The Myth of Sisyphus


©2011 Lorena Cejudo/All Rights Reserved. Xcaret, México.

… I am not religious in the sense of adherence to a specific religion in both belief and specific practice but I have been asking questions. You know how we are engulfed in finding ways to make sense of it all here, attempting cross moves at the big puzzle, pasting ideals, concepts & practices together in an attempt to make “whole” what is perceived by us to be separated, fragmented particles of life.

As we grow aware of the futility in climbing up mountains that will lead us to apparent “success” we must eventually confess to ourselves, later rather than sooner, that where they lead up to is to: nowhere. It seems temporarily great when all goes well as we reach a new mountain peak and it feels awful as we end up in the pits of impermanence when we hang head down from a tree as we fall. This is the never ending story of life on earth, the life of the eternal distractions. The speed with which we set the new goal without taking a break is appalling. Wether we made it all the way to the top or we fell from the hill the fact is we begin immediately looking for the next mountain peak to push that rock up to, that new goal. We start again by choosing from the multiplicity of options available to us in the world, from personal to professional, roads to follow in an attempt to find fulfillment. Of what?

The Course in Miracles says it all begins with the phrase “There must be a different way”… as there certainly must be… Yet we must get very tired of pushing rocks, first. Until we do there will be no question asked.

And we must wait patiently for a question to arise.

Still people (like me) who know it makes no sense to push yet another rock up the mountain expecting new results, will willingly “forget” this. I suspect it’s out of fear of what this acceptance really means, a defense of sorts.  If attaining does not fill the emptiness of existential angst permanently, a huge void inevitably follows. What is this nonsensical world I think I see? Who is the fragmented I that seeks an answer? What is this thing I am?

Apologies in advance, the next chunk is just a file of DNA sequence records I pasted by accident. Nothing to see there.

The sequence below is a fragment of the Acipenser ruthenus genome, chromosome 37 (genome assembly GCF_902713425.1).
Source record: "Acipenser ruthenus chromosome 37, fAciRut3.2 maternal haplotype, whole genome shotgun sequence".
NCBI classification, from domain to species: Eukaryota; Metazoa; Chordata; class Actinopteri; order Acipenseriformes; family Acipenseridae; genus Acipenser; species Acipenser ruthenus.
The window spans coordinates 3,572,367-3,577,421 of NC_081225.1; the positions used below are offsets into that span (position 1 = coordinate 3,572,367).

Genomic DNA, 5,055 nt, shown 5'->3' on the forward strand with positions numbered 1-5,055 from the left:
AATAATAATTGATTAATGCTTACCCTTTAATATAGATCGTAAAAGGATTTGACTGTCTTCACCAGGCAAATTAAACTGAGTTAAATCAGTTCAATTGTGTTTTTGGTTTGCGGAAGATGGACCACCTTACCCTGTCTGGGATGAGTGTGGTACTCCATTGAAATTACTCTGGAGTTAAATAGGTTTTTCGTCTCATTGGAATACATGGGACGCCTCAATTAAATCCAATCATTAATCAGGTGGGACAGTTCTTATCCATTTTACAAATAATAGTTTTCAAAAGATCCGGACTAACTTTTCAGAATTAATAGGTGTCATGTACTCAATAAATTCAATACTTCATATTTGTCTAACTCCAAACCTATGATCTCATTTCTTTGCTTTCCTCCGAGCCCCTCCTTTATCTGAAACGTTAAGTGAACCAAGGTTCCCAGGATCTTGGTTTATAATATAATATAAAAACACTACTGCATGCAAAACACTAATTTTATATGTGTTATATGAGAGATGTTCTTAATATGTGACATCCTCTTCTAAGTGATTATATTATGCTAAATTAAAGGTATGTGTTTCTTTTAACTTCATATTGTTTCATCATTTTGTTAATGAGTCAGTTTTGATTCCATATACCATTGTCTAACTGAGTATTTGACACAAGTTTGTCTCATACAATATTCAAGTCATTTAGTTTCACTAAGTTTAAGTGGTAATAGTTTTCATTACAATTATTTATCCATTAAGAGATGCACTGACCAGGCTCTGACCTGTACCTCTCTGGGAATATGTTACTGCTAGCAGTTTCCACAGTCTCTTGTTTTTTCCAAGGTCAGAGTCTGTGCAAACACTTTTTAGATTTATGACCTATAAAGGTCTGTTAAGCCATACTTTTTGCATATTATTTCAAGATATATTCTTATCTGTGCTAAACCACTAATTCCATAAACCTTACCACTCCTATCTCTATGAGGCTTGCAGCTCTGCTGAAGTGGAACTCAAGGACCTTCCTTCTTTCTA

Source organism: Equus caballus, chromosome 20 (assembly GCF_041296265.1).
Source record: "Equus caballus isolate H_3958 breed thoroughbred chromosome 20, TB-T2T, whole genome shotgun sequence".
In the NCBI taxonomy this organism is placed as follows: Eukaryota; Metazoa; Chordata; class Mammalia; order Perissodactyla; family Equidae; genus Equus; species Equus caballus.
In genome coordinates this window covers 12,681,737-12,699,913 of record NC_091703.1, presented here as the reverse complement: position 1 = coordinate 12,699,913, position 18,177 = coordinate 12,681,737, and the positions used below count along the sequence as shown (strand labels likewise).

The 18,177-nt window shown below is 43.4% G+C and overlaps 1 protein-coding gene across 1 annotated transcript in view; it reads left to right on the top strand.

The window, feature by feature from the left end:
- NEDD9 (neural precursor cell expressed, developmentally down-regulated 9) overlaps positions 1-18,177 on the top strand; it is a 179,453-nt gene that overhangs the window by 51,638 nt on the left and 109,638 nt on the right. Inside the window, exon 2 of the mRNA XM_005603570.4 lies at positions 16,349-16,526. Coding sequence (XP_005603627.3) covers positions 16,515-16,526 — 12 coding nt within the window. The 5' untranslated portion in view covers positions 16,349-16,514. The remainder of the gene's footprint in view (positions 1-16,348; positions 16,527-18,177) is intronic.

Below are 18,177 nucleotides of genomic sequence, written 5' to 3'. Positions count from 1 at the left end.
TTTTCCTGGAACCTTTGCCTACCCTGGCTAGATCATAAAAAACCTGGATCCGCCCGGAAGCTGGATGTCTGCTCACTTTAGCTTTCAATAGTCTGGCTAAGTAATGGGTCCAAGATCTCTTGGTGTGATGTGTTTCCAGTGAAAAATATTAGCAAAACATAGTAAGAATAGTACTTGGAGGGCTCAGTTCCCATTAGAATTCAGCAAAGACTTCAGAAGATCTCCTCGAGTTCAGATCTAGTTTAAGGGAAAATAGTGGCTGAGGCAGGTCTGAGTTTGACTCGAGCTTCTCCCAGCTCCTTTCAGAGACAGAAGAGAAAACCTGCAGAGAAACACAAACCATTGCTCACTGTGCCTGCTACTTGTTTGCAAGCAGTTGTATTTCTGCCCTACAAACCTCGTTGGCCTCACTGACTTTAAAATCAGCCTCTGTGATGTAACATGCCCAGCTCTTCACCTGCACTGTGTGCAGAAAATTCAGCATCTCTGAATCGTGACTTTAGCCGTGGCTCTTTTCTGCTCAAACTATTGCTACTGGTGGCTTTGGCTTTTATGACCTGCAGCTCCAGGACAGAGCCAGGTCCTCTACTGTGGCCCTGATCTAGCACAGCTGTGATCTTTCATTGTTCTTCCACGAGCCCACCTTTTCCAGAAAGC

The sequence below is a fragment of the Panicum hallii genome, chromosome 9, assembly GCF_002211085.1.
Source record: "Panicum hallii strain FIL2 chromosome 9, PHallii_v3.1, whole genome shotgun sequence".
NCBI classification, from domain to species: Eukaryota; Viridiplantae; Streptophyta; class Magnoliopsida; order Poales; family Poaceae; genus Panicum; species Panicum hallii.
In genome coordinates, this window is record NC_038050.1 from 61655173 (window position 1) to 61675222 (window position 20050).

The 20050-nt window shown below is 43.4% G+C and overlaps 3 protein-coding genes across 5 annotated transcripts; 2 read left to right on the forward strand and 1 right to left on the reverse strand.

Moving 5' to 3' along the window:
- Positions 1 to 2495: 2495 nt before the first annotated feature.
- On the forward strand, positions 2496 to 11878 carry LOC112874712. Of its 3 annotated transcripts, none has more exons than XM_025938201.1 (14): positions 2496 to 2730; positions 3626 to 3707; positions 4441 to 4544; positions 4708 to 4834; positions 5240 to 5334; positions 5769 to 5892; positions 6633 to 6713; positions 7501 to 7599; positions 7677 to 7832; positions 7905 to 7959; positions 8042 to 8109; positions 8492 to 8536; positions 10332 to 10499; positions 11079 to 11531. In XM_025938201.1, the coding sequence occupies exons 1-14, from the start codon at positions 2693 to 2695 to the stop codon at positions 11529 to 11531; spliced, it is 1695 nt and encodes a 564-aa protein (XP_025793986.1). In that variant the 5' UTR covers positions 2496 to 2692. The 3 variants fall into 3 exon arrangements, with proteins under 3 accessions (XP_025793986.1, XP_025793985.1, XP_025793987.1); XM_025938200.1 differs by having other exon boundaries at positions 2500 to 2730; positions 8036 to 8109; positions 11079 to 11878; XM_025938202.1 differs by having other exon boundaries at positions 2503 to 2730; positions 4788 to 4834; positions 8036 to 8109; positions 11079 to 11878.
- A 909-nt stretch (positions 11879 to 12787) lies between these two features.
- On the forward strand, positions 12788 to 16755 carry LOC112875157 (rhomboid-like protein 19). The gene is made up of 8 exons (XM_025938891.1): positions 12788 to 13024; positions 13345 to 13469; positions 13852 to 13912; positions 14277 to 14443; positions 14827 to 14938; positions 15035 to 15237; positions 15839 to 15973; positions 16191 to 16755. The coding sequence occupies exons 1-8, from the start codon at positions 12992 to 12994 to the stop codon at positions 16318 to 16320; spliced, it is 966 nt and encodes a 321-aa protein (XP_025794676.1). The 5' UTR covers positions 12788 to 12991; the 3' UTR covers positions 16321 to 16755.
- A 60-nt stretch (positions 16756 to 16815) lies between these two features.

We don’t ask questions that we are not ready to hear the answers to, however we will defend. I am beginning to believe forgiveness of this defense against Higher Nature will be most of the real work on earth for me… a smile at the curve. Not a huge rock carried up the highest peak, not a big personal contribution to Truth, but a smile at the face of impossible attainment. Stop trying to make it serious, begin laughing, at myself & everything. That is the huge conquering for me. Who dares be so small as to let all be answered for him by that Mystery? Who dares live with lightheartedness at the face of such self unimportance?

                                    – Lorena, (excerpt of a letter to a friend in Denmark).  August, 2012.

 The Myth of Sisyphus is a philosophical essay by Albert Camus published originally in 1942 in French as “Le Mythe de Sisyphe. In the essay, Camus introduces his philosophy of the absurd: man’s futile search for meaning, unity, and clarity in the face of an unintelligible world devoid of God and eternal truths or values. Does the realization of the absurd require suicide? Camus answers: “No. It requires revolt.” He then outlines several approaches to the absurd life. The final chapter compares the absurdity of man’s life with the situation of Sisyphus, a figure of Greek mythology who was condemned to repeat forever the same meaningless task of pushing a boulder up a mountain, only to see it roll down again. The essay concludes, “The struggle itself […] is enough to fill a man’s heart. One must imagine Sisyphus happy.” – Wikipedia.



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